This article is part of a series breaking down the complex systems and technologies that make up the Rakuten Mobile network and Rakuten Communications Platform. In this edition, we speak with Rahul Atri, head of product and engineering, Rakuten Mobile.
In the technology and telecoms sectors, there is an ongoing tug of war between innovation and interoperability. A start-up might develop a fantastic new technology that is better or quicker than anything that has come before. But if that technology doesn’t work with existing systems, it can be very difficult to deploy.
As it has developed and deployed its groundbreaking cellular network in Japan over the past three years, Rakuten Mobile has been wrestling with the challenge of pursuing innovation and interoperability (interop) at the same time.
During that period, Rakuten Mobile has become adept at integrating technologies from different vendors, including more than 200 individual network applications. “We have made a lot of choices, some of them by design, some of them by failure,” says Rahul Atri, head of product and engineering for Rakuten Communications Platform. “I spent a lot of sleepless nights in the office. But we found it is okay to have as many partners as you want to. As long as the partner is aligned with us, we can solve interop together.”
Creating a common language and frameworks
We have built frameworks, templates and integration platforms. Today, if we need to replace one of our partners with another one, we know what to change. For the radio network, for example, we had to go through 10 to 12 different spreadsheets of parameters, values, rules and logic. We went through the detail of each and every parameter: What is static, why it is static, what is dynamic and why it has to be dynamic.Rahul Atri, head of product and engineering for Rakuten Communications Platform.
To enable software and hardware from different vendors to be onboarded and integrated seamlessly, the product teams at Rakuten Mobile design product frameworks upfront. That includes templates, policies, interfaces and payloads. This DNA and thought process is not limited to onboarding, but to operations as well.
By working hand-in-hand with its suppliers, Rakuten Mobile acquired the detailed expertise it needs to be able to mix and match the best applications, systems and solutions. “We have built frameworks, templates and integration platforms,” explains Atri. “Today, if we need to replace one of our partners with another one, we know what to change. For the radio network, for example, we had to go through 10 to 12 different spreadsheets of parameters, values, rules and logic. We went through the detail of each and every parameter: What is static, why it is static, what is dynamic and why it has to be dynamic.”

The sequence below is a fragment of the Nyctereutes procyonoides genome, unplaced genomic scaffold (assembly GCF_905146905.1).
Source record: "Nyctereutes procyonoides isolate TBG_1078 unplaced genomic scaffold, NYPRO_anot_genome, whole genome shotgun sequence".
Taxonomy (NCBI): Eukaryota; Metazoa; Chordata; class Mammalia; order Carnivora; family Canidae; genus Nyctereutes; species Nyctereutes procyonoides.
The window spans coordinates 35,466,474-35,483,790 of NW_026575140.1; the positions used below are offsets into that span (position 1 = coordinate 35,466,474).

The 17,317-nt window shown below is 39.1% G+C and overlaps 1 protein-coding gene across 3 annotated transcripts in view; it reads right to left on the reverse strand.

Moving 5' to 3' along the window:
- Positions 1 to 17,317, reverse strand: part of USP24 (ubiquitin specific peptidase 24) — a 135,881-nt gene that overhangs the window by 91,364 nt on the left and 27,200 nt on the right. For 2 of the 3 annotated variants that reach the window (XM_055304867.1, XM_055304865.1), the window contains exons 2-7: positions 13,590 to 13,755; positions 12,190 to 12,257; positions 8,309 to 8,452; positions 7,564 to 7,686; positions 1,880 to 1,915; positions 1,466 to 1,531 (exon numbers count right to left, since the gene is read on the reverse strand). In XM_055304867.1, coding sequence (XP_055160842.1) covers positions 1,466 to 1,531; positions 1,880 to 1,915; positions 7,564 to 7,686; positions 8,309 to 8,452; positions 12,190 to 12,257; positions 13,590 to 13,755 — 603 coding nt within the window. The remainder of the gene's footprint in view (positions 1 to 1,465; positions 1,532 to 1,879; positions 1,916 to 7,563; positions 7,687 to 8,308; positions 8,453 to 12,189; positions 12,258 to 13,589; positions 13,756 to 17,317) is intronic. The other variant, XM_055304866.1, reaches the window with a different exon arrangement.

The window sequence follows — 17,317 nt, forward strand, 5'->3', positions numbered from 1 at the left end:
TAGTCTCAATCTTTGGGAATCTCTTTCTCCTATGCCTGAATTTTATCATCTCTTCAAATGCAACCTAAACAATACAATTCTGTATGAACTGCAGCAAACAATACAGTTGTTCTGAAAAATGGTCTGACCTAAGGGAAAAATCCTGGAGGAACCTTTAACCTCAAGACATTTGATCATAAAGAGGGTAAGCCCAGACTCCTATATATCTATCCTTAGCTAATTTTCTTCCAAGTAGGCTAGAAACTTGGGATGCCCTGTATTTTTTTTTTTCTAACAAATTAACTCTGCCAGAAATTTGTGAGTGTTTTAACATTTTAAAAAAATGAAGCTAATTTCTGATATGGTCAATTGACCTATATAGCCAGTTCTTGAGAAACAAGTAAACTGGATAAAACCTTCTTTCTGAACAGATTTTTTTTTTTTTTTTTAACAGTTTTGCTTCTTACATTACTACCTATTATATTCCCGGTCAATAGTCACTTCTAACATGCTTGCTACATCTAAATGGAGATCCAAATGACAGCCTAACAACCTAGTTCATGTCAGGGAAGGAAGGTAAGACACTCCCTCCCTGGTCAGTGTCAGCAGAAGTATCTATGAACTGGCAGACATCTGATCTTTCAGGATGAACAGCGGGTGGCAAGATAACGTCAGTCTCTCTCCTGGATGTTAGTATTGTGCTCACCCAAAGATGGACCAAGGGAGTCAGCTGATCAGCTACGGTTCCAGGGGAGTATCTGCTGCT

Rakuten Mobile had to do this work in-house because no other operator in the world had deployed a fully cloud-native open RAN mobile network before – there wasn’t a body of existing knowledge it could tap into. “We did it end-to-end,” explains Atri.
Rakuten Mobile’s hands-on approach has enabled it to employ innovative technologies developed by ‘challenger vendors’ such as Altiostar, Robin.io, Airspan, QCT and NEC, rather than simply deploying monolithic systems from the major vendors.
A new playbook for cloud-native networks
Rakuten Mobile had to do this work in-house because no other operator in the world had deployed a fully cloud-native open RAN mobile network before – there wasn’t a body of existing knowledge it could tap into.
By building end-to-end frameworks that support interoperability, Rakuten Mobile is developing a playbook to guide other operators who want to deploy an advanced cloud-native network using technologies from multiple partners. Those playbooks are part of the Rakuten Communications Platform (RCP).
The RCP marketplace offers apps for the entire telecommunications network lifecycle, from planning and building to operating and enhancing. It also hosts apps for network related tasks such as asset management, OSS, BSS, workflows, rollout, field force management, orchestration, observability, ticket and incident management.
The platform itself is built on an API-centric approach, using configuration templates. It is app, service and vendor agnostic. This means mobile network operators can work with the technology partners of their choice from the various options available on the marketplace, and configure apps for various network tasks according to their own specific needs.
Moving in an open source direction
Over time, the telecoms sector is likely to make greater use of another key feature of the IT world – open source technology. Developed, tested and refined by a community of contributors, open source systems benefit from economies of scale, as multiple entities share their work and ideas for new features and enhancements.
Rakuten Mobile is looking to deploy open source systems where it can, and Atri is optimistic that the telco ecosystem will eventually adapt to this mindset. “I think it’s the responsibility of all service providers to come together and build an ecosystem where people feel okay to share, okay to expand, okay to go for open source and sometimes okay to fail,” he says.